KAZ’S KORNER

 

 

 

The Houston Astros have been on top of the major league baseball world for the last two seasons, winning the American League West Division handily with more than 100 victories, making the postseason playoffs and even winning the World Series and doing it without any major injuries.

So many franchises have had their seasons turned upside down by season-ending injuries to their best players and finished the season much lower in the standings than predicted on the preseason polls.

But the Astros just kept rolling along with one of baseball’s best pitching staffs, defensive and offensive teams that were near the top of the MLB, especially with home runs.

It looked like that all came to a screeching halt this month as slugging leadoff batter George Springer didn’t return from the disabled list when he was slow to rehabilitate.

The Astros’ best hitter Jose Altuve’s slight hamstring injury turned out to be more serious than first thought and ace reliever Collin McHugh went down with right elbow discomfort for more than a month.

Houston then nearly depleted their AAA affiliate Round Rock of its best players who were inserted into the Astros’ starting lineup.

The result was a franchise-tying seven-game losing streak where the Astros were swept by the lowly Reds in Cincinnati and had three straight weak offensive performances against New York at Yankee Stadium that gave the Pinstripers an eight-game winning streak.

It looked like Houston would break their streak Saturday night before a national television audience, leading 5-4 in the bottom of the seventh inning and bringing on almost hitless reliever Ryan Pressly, who went 32 games without giving up an earned run since last August earlier this season.

The Yankees reached Pressly for three runs—which are more than he gave up all season—and went on the win 7-5. The Astros loaded the bases in the ninth inning, but Tyler White hit a long fly to right field for the final out which may have foreshadowed things to come on Sunday.

Instead of taking it easy Sunday and regrouping on Monday’s off-day, the Astros came out like Gangbusters with Altuve ripping the third pitch of the game over the left field wall and then stretching a single into a two-bagger in the third inning and scoring on a single by hot-hitting Michael Brantley, doubling Houston’s 1-0 lead.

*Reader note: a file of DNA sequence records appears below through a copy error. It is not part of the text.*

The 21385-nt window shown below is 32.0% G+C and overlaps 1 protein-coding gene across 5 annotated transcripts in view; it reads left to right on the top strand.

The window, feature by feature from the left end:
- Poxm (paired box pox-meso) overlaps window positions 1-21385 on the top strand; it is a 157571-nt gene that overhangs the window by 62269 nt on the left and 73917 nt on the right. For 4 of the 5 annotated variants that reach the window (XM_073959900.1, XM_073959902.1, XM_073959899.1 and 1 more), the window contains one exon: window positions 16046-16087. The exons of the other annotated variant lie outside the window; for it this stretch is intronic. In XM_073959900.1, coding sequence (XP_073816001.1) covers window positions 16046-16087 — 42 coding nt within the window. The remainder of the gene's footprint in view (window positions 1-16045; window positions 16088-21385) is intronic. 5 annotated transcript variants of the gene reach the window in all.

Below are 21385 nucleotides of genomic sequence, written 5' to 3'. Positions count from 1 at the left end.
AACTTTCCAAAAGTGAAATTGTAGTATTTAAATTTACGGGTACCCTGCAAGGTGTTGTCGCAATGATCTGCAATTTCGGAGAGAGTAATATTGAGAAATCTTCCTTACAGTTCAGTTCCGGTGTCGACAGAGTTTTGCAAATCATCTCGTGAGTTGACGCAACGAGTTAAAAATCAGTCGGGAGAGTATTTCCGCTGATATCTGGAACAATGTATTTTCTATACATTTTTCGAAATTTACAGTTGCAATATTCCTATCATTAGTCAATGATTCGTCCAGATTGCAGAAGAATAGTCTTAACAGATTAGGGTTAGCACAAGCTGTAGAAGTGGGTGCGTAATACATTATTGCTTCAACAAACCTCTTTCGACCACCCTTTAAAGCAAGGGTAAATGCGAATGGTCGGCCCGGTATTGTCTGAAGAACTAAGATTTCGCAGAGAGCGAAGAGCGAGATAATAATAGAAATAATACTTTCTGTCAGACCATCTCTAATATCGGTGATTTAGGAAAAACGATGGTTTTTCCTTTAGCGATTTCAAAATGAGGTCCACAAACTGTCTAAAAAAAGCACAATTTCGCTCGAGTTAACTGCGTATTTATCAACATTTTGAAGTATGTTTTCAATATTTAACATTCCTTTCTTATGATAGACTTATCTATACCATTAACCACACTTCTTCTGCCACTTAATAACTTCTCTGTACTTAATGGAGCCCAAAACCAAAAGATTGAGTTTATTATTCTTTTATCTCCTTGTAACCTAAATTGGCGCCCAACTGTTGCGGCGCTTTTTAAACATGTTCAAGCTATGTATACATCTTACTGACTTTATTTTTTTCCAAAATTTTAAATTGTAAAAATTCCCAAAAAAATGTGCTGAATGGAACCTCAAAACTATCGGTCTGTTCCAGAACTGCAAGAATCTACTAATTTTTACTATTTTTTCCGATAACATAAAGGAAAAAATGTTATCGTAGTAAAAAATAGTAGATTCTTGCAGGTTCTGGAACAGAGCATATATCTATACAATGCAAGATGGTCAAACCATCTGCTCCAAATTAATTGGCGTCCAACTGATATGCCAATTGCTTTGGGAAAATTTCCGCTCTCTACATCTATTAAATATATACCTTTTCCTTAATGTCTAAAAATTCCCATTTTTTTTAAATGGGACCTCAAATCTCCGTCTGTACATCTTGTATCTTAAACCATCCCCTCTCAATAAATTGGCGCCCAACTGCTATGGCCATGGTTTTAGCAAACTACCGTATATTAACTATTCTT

In the meantime, ace starter Justin Verlander mowed down the hard-hitting Yankees. Tyler White, who had only one extra base hit in 43 at-bats, came up with the bases loaded and ripped a grand slam home run over the right field fence, increasing the lead to 6-0. 

Slugging rookie Yordan Alvarez ripped a towering home run to right—his seventh in 13 games– to knock out starting pitcher Y.A. Happ. Yuli Gurriel greeted reliever Luis Cessa with a solo homer which upped the score to 9-0, giving the Astros four homers for the game.

Verlander, who had only given up three soft singles, made one bad pitch in his outing when DJ LeMahieu hit an opposite-field three-run homer in the bottom of the fifth inning. Houston rapped out 14 hits and won 9-4 as Verlander notched his 10th win of the season against three losses.

LeMahieu’s blast off Verlander marked the franchise-record 26th straight game with a home run, breaking the record of 25 set during Joe DiMaggio’s 56-game hitting streak in 1941. The Texas Rangers hold the major league record of 27 set in 2002.

The Astros, who were leading the AL West by double digits before the slump, remained 6½ games ahead of the second place Texas Rangers going into last night’s game against the hapless Pittsburgh Pirates at Minute Maid Park. The team was hopeful Springer and McHugh would be activated for the game.

KWICKIES…Former Astros’ ace southpaw and Cy Young Award winner Dallas Keuchel made his 2019 debut with the NL East Division leading Atlanta Braves last week but lost a hard-luck decision to the Washington Nationals 4-3. Keuchel held out until after June 2 when his new team didn’t have to give the Astros a No. 1 draft pick as compensation. His agent Scott Boras came to terms on a one-year $13 million deal on June 7, allowing Keuchel to join a contender while building value toward next winter’s free agency, when he hopefully will get the multi-year contract he was seeking this year.

The University of Connecticut is waiting for a formal invitation to rejoin the Big East Conference and leaving the American Athletic Conference, according to the Boston-based Digital Sports Base. The bone of contention is that the Big East does not offer football which UConn will not abandon. UConn will have to find another conference for just football. The AAC exit fee is $10 million and member schools are required to give 27 months notice. The fee would have to be negotiated if UConn leaves earlier than September 2022.

Chez Reavie, not exactly your household golf name, took a six-shot lead into Sunday’s final round of the PGA Tour Travelers Championship and won his first tournament in 11 years by four strokes over Keegan Bradley and Zack Sucher to capture the $1,296,000 winner’s share. Reavie last won the 2008 Canadian Open.

JUST BETWEEN US…The College World Series began this week with the No. 2 national seed Vanderbilt (57-11) meeting the Michigan Wolverines (49-20) in the best-of-three series that began Monday night in Omaha. The Commodores should be favored but Michigan is more familiar with TD Ameritrade Field, playing its ninth game in 34 days on that diamond. I like Vanderbilt to be crowned the National Champion after two games.